I wrote this last week, on his actual 2-month birthday, 1/11. Even though quite a bit has changed since – babies are amazing! – I’m going to post anyway. Hopefully I’ll put out a quicker post this week about all the new, recent developments.
Let’s start with the 6-week growth spurt. Wow, could have used a warning on that one. The first day ended with a 3-hour marathon feeding session. Seriously. His frustration and hunger eventually overpowered the movie and we never did finish The Fisher King. Unfortunately, I didn’t have any bottles on reserve so it was a long night.
It did motivate us to do some reading on milk production, and apparently the emptier you are, the more you’ll produce. Whenever there was time in between feedings, I pumped. That meant for about a week I was tethered, either to the baby or a machine. Even temporarily saturated, Milo was still fussy. We were all feeling his growing pains.
But he did put my milk to use: at his two month check-up yesterday, he weighed 11.5 lbs, moving up from last month’s 8th percentile to 46th. That’s averaging a daily 1.5 oz weight gain. At this rate, he’ll be 25 lbs by summer; in two years, he’ll hit 100 lbs. Ben started a plot of his weight over time. Surely the graph will curve but currently, it’s perfectly linear. He’s in the 76th percentile for height and 10th for head circumference, so in other words, he’s relatively tall, thin, and has a small head. Sound familiar?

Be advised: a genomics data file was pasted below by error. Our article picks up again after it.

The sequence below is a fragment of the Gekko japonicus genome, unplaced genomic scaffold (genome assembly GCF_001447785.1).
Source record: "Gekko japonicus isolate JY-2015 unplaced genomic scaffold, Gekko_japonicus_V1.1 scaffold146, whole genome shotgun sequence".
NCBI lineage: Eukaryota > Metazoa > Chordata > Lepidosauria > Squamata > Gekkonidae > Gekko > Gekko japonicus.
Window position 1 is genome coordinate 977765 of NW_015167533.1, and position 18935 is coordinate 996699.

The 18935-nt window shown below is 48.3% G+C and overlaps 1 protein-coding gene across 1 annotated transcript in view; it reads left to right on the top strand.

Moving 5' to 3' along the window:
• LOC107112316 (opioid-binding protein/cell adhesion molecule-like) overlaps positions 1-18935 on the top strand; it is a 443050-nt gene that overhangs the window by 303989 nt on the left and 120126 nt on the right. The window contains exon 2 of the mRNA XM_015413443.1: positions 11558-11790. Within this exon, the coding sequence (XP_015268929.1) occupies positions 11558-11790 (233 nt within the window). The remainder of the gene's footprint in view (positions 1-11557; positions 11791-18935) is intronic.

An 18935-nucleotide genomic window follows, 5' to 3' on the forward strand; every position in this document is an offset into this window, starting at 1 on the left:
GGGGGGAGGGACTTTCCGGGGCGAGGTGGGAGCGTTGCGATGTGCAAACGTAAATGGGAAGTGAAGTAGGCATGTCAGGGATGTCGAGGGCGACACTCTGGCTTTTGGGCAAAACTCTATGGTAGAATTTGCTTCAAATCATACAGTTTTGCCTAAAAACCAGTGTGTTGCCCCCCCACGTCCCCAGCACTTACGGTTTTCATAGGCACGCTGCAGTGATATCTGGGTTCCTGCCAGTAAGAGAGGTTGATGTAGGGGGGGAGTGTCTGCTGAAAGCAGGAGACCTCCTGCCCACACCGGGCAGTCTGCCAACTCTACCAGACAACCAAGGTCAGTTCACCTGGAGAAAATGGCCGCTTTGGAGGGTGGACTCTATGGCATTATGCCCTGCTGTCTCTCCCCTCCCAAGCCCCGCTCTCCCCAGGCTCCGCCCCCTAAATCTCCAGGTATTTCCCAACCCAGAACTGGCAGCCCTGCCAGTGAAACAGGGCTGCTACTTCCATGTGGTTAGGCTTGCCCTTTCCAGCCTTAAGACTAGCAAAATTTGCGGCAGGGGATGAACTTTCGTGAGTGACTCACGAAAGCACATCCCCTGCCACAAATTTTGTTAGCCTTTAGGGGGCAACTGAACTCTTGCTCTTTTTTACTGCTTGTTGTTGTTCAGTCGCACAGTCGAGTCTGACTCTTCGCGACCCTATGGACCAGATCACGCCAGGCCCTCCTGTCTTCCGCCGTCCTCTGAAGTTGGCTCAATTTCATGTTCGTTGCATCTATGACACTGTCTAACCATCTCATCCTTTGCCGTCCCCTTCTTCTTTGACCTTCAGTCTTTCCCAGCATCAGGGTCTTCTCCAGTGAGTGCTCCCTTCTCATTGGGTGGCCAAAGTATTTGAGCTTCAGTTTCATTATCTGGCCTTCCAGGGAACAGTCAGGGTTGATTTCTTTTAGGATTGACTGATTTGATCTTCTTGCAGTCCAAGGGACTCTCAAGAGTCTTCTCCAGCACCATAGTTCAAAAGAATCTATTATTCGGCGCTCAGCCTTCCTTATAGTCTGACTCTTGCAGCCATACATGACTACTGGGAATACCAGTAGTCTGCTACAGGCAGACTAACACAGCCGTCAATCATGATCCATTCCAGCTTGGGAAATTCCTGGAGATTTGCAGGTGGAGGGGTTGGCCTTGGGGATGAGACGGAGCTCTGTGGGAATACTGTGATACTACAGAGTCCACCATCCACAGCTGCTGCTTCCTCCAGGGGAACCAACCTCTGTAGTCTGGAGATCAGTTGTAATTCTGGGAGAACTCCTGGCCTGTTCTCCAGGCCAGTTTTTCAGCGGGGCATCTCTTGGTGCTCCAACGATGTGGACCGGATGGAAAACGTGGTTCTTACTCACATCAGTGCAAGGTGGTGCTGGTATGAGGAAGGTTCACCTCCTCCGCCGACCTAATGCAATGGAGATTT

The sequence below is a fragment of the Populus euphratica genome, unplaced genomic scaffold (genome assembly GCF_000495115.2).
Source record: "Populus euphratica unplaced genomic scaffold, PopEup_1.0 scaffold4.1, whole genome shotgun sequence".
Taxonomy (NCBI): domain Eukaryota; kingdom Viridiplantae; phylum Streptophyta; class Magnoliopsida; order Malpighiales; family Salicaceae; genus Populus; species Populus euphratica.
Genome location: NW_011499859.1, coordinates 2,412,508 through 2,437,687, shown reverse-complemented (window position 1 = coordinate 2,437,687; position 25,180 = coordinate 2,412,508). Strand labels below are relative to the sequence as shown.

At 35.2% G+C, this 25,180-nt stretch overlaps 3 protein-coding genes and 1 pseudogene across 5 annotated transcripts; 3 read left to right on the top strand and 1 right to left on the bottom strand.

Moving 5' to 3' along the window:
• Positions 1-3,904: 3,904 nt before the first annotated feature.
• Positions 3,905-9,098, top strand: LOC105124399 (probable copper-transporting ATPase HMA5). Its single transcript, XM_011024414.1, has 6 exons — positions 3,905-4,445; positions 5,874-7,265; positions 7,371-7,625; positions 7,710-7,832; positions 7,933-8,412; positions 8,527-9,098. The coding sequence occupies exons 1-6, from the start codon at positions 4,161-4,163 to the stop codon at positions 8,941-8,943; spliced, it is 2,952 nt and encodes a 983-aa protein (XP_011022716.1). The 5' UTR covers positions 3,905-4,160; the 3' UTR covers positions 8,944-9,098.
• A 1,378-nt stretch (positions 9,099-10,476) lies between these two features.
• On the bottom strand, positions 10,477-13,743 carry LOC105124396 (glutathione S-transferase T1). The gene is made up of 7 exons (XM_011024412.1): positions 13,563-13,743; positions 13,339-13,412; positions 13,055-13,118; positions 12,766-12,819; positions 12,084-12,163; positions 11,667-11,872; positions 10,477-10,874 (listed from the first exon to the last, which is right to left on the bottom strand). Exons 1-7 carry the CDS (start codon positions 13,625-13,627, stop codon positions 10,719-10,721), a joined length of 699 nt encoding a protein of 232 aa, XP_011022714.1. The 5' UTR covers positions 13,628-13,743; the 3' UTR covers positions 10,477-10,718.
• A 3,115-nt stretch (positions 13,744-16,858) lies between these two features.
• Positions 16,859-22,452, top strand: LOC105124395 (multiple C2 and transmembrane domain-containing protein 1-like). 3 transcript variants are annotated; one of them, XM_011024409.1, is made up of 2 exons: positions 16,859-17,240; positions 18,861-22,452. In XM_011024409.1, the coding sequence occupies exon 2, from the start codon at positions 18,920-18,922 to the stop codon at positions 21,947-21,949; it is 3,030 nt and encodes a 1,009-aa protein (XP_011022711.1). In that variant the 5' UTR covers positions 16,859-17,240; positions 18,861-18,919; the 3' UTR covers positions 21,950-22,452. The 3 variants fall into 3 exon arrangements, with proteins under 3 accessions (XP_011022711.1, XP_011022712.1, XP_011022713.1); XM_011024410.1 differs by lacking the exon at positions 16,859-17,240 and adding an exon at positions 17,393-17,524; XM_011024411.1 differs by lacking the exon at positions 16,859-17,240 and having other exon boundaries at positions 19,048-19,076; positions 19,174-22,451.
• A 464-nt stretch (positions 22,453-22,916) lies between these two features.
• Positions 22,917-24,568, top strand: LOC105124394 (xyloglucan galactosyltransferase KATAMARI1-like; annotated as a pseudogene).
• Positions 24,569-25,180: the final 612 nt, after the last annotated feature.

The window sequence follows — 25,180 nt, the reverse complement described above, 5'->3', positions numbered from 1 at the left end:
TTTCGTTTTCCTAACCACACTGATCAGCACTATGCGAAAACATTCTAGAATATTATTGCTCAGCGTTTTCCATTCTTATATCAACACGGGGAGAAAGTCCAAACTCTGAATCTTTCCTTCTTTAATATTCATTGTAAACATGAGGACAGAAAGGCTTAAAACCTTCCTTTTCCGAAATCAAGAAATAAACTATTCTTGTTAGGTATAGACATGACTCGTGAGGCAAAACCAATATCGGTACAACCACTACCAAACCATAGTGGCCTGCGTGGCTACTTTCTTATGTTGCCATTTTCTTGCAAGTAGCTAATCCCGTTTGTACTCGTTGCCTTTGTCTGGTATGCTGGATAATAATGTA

We estimate he’s drinking 4-5 oz at each feeding, two hours apart. Ben read somewhere that’s the equivalent to us eating 2.5 lbs per meal. No wonder babies need so many diaper changes! I use a timer to keep track of the feedings, but I don’t need to: Milo’s internal hunger clock is inexplicably prompt.
Milo looks like an actual baby now: his cheeks are adorably fuller, body no longer wrinkly or frail, even his eyelashes are growing out (I didn’t realize they come later!). Each stage of his growth is novel and exciting, but at the same time I’m already feeling nostalgic. I reluctantly retired all the newborn size clothing. I look back at the early photos and remember stroking the peach fuzz on the side of his face. Now I understand how precious and brief the infant stage is.
Ben’s parents arrived right before Christmas, and around this time, seven weeks, he started to be a happy and alert baby. His life was no longer eat, sleep, cry. He makes faces while awake. Everyone has witnessed a smile, one which we decided is going to be a gorgeous one. But as each of us wants to believe he loves us the most, it’s questionable at whom or what he flashed that grin. It’s certainly not repeatable on demand, or more likely our funny faces are actually rather boring. My favorite are the sounds, his first “coos” and “gahs”. They’re typical of a baby, but it’s so cute to watch him work on getting the sound out (takes a few minutes) and to at last hear his sweet voice. I have yet to get it on video.